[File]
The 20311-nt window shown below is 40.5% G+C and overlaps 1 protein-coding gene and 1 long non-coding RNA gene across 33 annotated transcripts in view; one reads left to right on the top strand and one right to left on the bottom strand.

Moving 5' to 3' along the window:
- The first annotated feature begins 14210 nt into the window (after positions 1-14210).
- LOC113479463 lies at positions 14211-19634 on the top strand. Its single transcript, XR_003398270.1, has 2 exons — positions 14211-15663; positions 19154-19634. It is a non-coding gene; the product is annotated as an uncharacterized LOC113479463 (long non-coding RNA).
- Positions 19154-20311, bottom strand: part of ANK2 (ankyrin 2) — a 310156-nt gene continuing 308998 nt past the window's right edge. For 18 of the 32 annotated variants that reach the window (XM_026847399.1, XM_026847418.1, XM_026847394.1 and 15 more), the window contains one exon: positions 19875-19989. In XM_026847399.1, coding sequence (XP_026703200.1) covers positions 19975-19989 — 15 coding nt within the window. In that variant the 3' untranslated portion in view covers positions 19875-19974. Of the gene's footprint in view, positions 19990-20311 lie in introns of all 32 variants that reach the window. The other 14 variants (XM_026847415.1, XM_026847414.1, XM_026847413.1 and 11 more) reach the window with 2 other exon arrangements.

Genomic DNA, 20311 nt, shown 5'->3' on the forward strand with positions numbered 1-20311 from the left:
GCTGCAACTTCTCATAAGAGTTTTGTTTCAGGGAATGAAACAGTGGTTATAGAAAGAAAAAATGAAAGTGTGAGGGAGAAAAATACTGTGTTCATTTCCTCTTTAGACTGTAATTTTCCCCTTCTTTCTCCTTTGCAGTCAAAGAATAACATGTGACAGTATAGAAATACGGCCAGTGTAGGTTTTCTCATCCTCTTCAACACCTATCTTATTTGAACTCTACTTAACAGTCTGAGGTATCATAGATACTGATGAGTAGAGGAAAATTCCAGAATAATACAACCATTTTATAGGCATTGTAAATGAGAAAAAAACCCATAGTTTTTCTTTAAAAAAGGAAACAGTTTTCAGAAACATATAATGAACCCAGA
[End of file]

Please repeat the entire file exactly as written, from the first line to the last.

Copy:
The 20311-nt window shown below is 40.5% G+C and overlaps 1 protein-coding gene and 1 long non-coding RNA gene across 33 annotated transcripts in view; one reads left to right on the top strand and one right to left on the bottom strand.

Moving 5' to 3' along the window:
- The first annotated feature begins 14210 nt into the window (after positions 1-14210).
- LOC113479463 lies at positions 14211-19634 on the top strand. Its single transcript, XR_003398270.1, has 2 exons — positions 14211-15663; positions 19154-19634. It is a non-coding gene; the product is annotated as an uncharacterized LOC113479463 (long non-coding RNA).
- Positions 19154-20311, bottom strand: part of ANK2 (ankyrin 2) — a 310156-nt gene continuing 308998 nt past the window's right edge. For 18 of the 32 annotated variants that reach the window (XM_026847399.1, XM_026847418.1, XM_026847394.1 and 15 more), the window contains one exon: positions 19875-19989. In XM_026847399.1, coding sequence (XP_026703200.1) covers positions 19975-19989 — 15 coding nt within the window. In that variant the 3' untranslated portion in view covers positions 19875-19974. Of the gene's footprint in view, positions 19990-20311 lie in introns of all 32 variants that reach the window. The other 14 variants (XM_026847415.1, XM_026847414.1, XM_026847413.1 and 11 more) reach the window with 2 other exon arrangements.

Genomic DNA, 20311 nt, shown 5'->3' on the forward strand with positions numbered 1-20311 from the left:
GCTGCAACTTCTCATAAGAGTTTTGTTTCAGGGAATGAAACAGTGGTTATAGAAAGAAAAAATGAAAGTGTGAGGGAGAAAAATACTGTGTTCATTTCCTCTTTAGACTGTAATTTTCCCCTTCTTTCTCCTTTGCAGTCAAAGAATAACATGTGACAGTATAGAAATACGGCCAGTGTAGGTTTTCTCATCCTCTTCAACACCTATCTTATTTGAACTCTACTTAACAGTCTGAGGTATCATAGATACTGATGAGTAGAGGAAAATTCCAGAATAATACAACCATTTTATAGGCATTGTAAATGAGAAAAAAACCCATAGTTTTTCTTTAAAAAAGGAAACAGTTTTCAGAAACATATAATGAACCCAGA